About unsent alerts [AX 2012]

Updated: May 2, 2012

Applies To: Microsoft Dynamics AX 2012 R3, Microsoft Dynamics AX 2012 R2, Microsoft Dynamics AX 2012 Feature Pack, Microsoft Dynamics AX 2012

There are several reasons why you might not receive an alert that you expect. For example, the data changed before the alert was sent, or the batch processing system was stopped to prevent an excessive number of alerts from being sent to users.

If you do not receive an alert that you expect, data may have changed before the event was processed, so that conditions no longer matched the alert rule. Therefore, when the event was processed, no alert was sent.

When a batch job is executed, it processes the logged events and matches actual data in the database with the rule conditions. However, if the data changed after the event was logged, certain conditions may no longer be met. In this case, no alerts are generated. For more information, see "Examine the risks of low batch frequency" under "Process batches for change-based events" in About alert batch execution.

During data import, the processing of alerts can be turned off to prevent large numbers of alerts from being sent to users who have created alert rules. When alert generation is turned off, the data that is imported does not trigger any alerts, even if some of the existing rules match conditions of the imported data.

If the recurrence of batch processing is set to a low frequency, alerts that are based on rules that have a narrow time limit might be sent too late to be useful.

You have specified that you want to be alerted two days before a purchase order is due. If the batch job is run only every second day, you might actually receive the alert one day before the purchase order is due. Therefore, you do not have the two-day notice that you expected.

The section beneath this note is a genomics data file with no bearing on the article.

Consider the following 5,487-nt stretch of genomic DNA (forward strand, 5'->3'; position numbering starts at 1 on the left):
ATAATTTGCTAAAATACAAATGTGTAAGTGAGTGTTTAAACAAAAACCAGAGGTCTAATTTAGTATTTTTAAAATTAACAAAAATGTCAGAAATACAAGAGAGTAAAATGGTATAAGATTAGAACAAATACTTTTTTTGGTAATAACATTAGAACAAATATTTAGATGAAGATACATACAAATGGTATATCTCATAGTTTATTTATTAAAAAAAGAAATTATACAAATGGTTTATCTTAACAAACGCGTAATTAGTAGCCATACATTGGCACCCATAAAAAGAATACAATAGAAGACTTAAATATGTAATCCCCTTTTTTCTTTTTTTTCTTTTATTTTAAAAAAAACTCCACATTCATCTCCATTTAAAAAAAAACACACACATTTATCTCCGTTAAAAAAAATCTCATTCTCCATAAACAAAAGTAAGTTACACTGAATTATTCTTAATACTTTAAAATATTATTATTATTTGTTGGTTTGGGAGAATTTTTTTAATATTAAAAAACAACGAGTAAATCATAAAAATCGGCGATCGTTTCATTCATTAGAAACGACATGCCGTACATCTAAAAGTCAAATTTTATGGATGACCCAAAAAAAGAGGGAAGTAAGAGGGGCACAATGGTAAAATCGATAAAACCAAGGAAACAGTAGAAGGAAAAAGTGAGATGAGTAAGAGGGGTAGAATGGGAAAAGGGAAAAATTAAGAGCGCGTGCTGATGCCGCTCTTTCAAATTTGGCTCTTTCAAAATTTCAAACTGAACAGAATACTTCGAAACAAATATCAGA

This situation also applies to due date alerts about due dates in the past. For example, you want to be alerted five days after a purchase order was due. If the batch job is run only every second day, you might actually receive the alert six days after the purchase order was due. For more information, see "Process batches for due date events" in About alert batch execution.

The rules for due date alerts can be set up to be somewhat flexible with regard to time limits. In other words, the due date alert rules can have a built-in time allowance to handle situations where batches are not run for some time. However, if the time allowance that is set up for the alert rules is exceeded, alerts become obsolete. Therefore, no alerts are sent. For more information, see "Set flexible due dates" under "Process batches for due date events" in About alert batch execution.

If the event queue is deleted before a batch job is executed, users who have active alert rules in the system do not receive the alerts that they expect. For more information, see "Delete the event queue" in About alert batch execution.

If security settings change, a user may no longer have permission to access the data that forms the basis of an alert rule. In this case, no alerts that are generated by the rule are delivered to the user.


Announcements: To see known issues and recent fixes, use Issue search in Microsoft Dynamics Lifecycle Services (LCS).

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